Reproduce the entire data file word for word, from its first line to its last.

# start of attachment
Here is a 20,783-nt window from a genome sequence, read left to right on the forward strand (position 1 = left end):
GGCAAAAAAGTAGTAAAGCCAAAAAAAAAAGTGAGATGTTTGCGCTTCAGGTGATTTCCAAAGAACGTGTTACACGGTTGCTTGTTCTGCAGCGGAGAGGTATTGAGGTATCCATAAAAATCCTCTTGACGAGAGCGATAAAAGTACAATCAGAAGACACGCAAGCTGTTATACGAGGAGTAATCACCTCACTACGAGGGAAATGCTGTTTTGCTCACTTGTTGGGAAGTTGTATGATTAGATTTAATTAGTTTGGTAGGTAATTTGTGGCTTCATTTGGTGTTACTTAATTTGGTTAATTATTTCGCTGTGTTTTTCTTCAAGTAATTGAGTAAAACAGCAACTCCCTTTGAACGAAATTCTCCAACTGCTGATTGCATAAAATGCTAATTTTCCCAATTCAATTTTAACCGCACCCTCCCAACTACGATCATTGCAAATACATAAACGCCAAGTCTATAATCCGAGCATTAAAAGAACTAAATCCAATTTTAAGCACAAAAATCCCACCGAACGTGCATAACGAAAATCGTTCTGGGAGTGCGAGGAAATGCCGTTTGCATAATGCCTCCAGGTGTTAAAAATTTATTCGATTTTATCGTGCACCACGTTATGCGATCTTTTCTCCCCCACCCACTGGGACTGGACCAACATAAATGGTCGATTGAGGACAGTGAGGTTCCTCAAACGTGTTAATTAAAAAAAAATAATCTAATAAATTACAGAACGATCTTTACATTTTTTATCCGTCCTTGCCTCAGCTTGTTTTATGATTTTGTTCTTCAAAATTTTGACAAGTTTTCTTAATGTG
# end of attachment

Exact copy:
Here is a 20,783-nt window from a genome sequence, read left to right on the forward strand (position 1 = left end):
GGCAAAAAAGTAGTAAAGCCAAAAAAAAAAGTGAGATGTTTGCGCTTCAGGTGATTTCCAAAGAACGTGTTACACGGTTGCTTGTTCTGCAGCGGAGAGGTATTGAGGTATCCATAAAAATCCTCTTGACGAGAGCGATAAAAGTACAATCAGAAGACACGCAAGCTGTTATACGAGGAGTAATCACCTCACTACGAGGGAAATGCTGTTTTGCTCACTTGTTGGGAAGTTGTATGATTAGATTTAATTAGTTTGGTAGGTAATTTGTGGCTTCATTTGGTGTTACTTAATTTGGTTAATTATTTCGCTGTGTTTTTCTTCAAGTAATTGAGTAAAACAGCAACTCCCTTTGAACGAAATTCTCCAACTGCTGATTGCATAAAATGCTAATTTTCCCAATTCAATTTTAACCGCACCCTCCCAACTACGATCATTGCAAATACATAAACGCCAAGTCTATAATCCGAGCATTAAAAGAACTAAATCCAATTTTAAGCACAAAAATCCCACCGAACGTGCATAACGAAAATCGTTCTGGGAGTGCGAGGAAATGCCGTTTGCATAATGCCTCCAGGTGTTAAAAATTTATTCGATTTTATCGTGCACCACGTTATGCGATCTTTTCTCCCCCACCCACTGGGACTGGACCAACATAAATGGTCGATTGAGGACAGTGAGGTTCCTCAAACGTGTTAATTAAAAAAAAATAATCTAATAAATTACAGAACGATCTTTACATTTTTTATCCGTCCTTGCCTCAGCTTGTTTTATGATTTTGTTCTTCAAAATTTTGACAAGTTTTCTTAATGTG